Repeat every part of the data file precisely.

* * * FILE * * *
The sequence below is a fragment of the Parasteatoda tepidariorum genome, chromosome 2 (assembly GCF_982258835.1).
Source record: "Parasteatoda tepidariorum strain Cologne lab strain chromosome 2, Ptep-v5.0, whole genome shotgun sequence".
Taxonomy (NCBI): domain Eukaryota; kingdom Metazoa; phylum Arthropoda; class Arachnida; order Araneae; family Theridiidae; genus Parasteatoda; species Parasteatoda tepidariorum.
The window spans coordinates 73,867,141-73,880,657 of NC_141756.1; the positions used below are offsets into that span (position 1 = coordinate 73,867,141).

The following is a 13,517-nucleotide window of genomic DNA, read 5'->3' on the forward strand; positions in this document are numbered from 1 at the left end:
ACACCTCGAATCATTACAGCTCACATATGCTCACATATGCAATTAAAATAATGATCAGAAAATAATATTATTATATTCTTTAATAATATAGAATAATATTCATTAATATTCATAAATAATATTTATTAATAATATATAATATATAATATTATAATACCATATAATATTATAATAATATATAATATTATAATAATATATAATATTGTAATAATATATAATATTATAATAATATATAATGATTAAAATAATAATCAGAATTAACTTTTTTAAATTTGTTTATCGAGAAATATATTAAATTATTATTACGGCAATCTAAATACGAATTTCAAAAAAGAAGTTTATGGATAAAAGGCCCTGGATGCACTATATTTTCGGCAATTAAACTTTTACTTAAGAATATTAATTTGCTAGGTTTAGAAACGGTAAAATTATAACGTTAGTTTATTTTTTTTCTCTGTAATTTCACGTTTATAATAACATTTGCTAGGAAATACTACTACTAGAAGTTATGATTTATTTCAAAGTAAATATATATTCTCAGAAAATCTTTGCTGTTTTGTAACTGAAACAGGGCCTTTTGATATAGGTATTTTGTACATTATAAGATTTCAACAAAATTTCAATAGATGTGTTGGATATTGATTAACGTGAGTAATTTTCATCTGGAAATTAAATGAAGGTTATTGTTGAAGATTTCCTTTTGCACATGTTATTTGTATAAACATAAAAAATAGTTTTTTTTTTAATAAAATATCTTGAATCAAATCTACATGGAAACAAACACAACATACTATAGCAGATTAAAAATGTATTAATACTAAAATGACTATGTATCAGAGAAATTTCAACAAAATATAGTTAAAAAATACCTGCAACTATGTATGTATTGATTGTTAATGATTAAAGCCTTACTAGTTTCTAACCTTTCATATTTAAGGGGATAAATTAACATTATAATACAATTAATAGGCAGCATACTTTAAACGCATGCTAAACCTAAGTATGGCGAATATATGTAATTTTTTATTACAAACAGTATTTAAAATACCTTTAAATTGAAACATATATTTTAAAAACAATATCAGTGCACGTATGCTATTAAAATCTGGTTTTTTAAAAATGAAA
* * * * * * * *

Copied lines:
The sequence below is a fragment of the Parasteatoda tepidariorum genome, chromosome 2 (assembly GCF_982258835.1).
Source record: "Parasteatoda tepidariorum strain Cologne lab strain chromosome 2, Ptep-v5.0, whole genome shotgun sequence".
Taxonomy (NCBI): domain Eukaryota; kingdom Metazoa; phylum Arthropoda; class Arachnida; order Araneae; family Theridiidae; genus Parasteatoda; species Parasteatoda tepidariorum.
The window spans coordinates 73,867,141-73,880,657 of NC_141756.1; the positions used below are offsets into that span (position 1 = coordinate 73,867,141).

The following is a 13,517-nucleotide window of genomic DNA, read 5'->3' on the forward strand; positions in this document are numbered from 1 at the left end:
ACACCTCGAATCATTACAGCTCACATATGCTCACATATGCAATTAAAATAATGATCAGAAAATAATATTATTATATTCTTTAATAATATAGAATAATATTCATTAATATTCATAAATAATATTTATTAATAATATATAATATATAATATTATAATACCATATAATATTATAATAATATATAATATTATAATAATATATAATATTGTAATAATATATAATATTATAATAATATATAATGATTAAAATAATAATCAGAATTAACTTTTTTAAATTTGTTTATCGAGAAATATATTAAATTATTATTACGGCAATCTAAATACGAATTTCAAAAAAGAAGTTTATGGATAAAAGGCCCTGGATGCACTATATTTTCGGCAATTAAACTTTTACTTAAGAATATTAATTTGCTAGGTTTAGAAACGGTAAAATTATAACGTTAGTTTATTTTTTTTCTCTGTAATTTCACGTTTATAATAACATTTGCTAGGAAATACTACTACTAGAAGTTATGATTTATTTCAAAGTAAATATATATTCTCAGAAAATCTTTGCTGTTTTGTAACTGAAACAGGGCCTTTTGATATAGGTATTTTGTACATTATAAGATTTCAACAAAATTTCAATAGATGTGTTGGATATTGATTAACGTGAGTAATTTTCATCTGGAAATTAAATGAAGGTTATTGTTGAAGATTTCCTTTTGCACATGTTATTTGTATAAACATAAAAAATAGTTTTTTTTTTAATAAAATATCTTGAATCAAATCTACATGGAAACAAACACAACATACTATAGCAGATTAAAAATGTATTAATACTAAAATGACTATGTATCAGAGAAATTTCAACAAAATATAGTTAAAAAATACCTGCAACTATGTATGTATTGATTGTTAATGATTAAAGCCTTACTAGTTTCTAACCTTTCATATTTAAGGGGATAAATTAACATTATAATACAATTAATAGGCAGCATACTTTAAACGCATGCTAAACCTAAGTATGGCGAATATATGTAATTTTTTATTACAAACAGTATTTAAAATACCTTTAAATTGAAACATATATTTTAAAAACAATATCAGTGCACGTATGCTATTAAAATCTGGTTTTTTAAAAATGAAA